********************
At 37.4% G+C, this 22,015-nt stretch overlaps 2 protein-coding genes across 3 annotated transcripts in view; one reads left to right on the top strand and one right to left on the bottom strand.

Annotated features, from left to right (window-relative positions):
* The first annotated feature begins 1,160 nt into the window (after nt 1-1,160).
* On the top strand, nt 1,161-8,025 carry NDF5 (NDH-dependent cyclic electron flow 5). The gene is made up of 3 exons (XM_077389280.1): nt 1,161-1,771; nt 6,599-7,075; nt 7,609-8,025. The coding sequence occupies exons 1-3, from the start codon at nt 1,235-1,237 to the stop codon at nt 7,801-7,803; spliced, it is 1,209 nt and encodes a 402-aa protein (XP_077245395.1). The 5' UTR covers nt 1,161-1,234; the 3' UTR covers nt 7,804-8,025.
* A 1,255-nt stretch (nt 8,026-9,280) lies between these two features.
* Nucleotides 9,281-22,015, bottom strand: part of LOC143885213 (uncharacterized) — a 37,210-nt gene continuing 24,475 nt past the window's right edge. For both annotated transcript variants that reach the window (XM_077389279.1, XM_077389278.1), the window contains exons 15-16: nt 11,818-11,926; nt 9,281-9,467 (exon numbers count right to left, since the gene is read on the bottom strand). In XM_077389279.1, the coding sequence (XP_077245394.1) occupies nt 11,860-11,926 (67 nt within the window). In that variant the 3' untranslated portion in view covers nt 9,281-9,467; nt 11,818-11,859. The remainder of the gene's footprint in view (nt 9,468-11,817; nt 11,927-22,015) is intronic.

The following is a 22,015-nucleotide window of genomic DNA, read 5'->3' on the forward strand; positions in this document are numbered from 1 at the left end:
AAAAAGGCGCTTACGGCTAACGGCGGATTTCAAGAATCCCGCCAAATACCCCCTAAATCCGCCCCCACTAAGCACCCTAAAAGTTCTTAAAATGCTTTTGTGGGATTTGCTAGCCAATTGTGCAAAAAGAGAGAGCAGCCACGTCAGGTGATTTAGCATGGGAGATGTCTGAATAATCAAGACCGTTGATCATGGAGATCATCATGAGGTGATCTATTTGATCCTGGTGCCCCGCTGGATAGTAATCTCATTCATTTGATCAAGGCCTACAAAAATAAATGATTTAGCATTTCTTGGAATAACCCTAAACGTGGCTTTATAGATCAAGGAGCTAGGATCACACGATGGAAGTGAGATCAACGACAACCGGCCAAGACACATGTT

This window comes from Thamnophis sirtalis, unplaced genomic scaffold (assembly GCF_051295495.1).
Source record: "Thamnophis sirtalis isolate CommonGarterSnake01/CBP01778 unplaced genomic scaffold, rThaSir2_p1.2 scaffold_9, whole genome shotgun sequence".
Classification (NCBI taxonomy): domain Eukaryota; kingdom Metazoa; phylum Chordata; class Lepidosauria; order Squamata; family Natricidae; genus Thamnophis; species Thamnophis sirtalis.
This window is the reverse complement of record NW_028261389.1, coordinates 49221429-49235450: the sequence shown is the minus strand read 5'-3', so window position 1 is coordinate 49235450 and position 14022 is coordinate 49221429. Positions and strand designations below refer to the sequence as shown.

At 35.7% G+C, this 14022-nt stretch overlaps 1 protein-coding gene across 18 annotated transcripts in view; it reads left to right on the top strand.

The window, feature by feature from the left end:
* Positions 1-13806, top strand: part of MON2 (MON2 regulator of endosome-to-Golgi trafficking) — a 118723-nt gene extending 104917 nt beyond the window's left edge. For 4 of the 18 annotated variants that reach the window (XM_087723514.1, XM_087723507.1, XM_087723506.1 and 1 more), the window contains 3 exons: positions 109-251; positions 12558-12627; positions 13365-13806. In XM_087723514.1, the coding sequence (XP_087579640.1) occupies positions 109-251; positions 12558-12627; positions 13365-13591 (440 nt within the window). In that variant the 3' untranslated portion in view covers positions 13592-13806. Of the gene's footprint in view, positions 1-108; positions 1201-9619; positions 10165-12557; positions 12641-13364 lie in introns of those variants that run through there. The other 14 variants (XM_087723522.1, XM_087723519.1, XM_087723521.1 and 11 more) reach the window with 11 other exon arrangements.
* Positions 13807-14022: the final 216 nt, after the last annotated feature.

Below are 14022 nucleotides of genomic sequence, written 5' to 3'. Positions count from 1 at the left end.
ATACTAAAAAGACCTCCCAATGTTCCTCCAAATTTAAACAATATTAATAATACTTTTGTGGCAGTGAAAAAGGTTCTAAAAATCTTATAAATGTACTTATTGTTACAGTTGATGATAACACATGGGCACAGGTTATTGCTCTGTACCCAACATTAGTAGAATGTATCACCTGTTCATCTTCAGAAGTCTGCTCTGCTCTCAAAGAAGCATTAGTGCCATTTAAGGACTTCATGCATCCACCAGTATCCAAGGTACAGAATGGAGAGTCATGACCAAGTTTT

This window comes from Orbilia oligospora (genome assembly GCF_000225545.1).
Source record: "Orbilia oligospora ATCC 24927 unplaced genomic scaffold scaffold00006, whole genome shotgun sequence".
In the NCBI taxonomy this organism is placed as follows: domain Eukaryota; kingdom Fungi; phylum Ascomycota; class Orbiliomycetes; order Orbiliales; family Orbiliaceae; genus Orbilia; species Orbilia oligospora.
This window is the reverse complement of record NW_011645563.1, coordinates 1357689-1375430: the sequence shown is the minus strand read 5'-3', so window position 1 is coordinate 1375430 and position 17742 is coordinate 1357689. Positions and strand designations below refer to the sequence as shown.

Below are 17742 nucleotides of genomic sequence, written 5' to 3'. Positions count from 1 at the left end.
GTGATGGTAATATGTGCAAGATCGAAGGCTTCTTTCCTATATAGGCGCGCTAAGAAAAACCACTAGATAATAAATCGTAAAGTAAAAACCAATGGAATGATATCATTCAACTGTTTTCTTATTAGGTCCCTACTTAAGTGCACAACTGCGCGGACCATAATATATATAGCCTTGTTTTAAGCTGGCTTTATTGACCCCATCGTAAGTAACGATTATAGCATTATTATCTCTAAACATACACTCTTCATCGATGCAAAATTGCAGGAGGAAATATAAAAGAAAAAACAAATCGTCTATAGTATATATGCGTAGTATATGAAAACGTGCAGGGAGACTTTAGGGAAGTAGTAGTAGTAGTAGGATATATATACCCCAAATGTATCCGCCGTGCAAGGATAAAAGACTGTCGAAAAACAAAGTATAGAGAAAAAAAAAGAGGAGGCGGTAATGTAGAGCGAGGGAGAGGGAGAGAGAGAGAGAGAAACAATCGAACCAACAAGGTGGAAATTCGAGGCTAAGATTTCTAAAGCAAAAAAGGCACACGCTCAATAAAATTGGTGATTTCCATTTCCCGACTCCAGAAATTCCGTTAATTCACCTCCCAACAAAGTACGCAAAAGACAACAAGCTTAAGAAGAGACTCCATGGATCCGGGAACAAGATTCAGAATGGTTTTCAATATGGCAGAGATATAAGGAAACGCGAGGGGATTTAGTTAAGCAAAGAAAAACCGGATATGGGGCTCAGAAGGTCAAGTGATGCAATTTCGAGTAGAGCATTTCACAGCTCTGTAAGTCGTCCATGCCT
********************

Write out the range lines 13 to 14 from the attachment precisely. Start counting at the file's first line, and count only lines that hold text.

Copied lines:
At 35.7% G+C, this 14022-nt stretch overlaps 1 protein-coding gene across 18 annotated transcripts in view; it reads left to right on the top strand.

The window, feature by feature from the left end: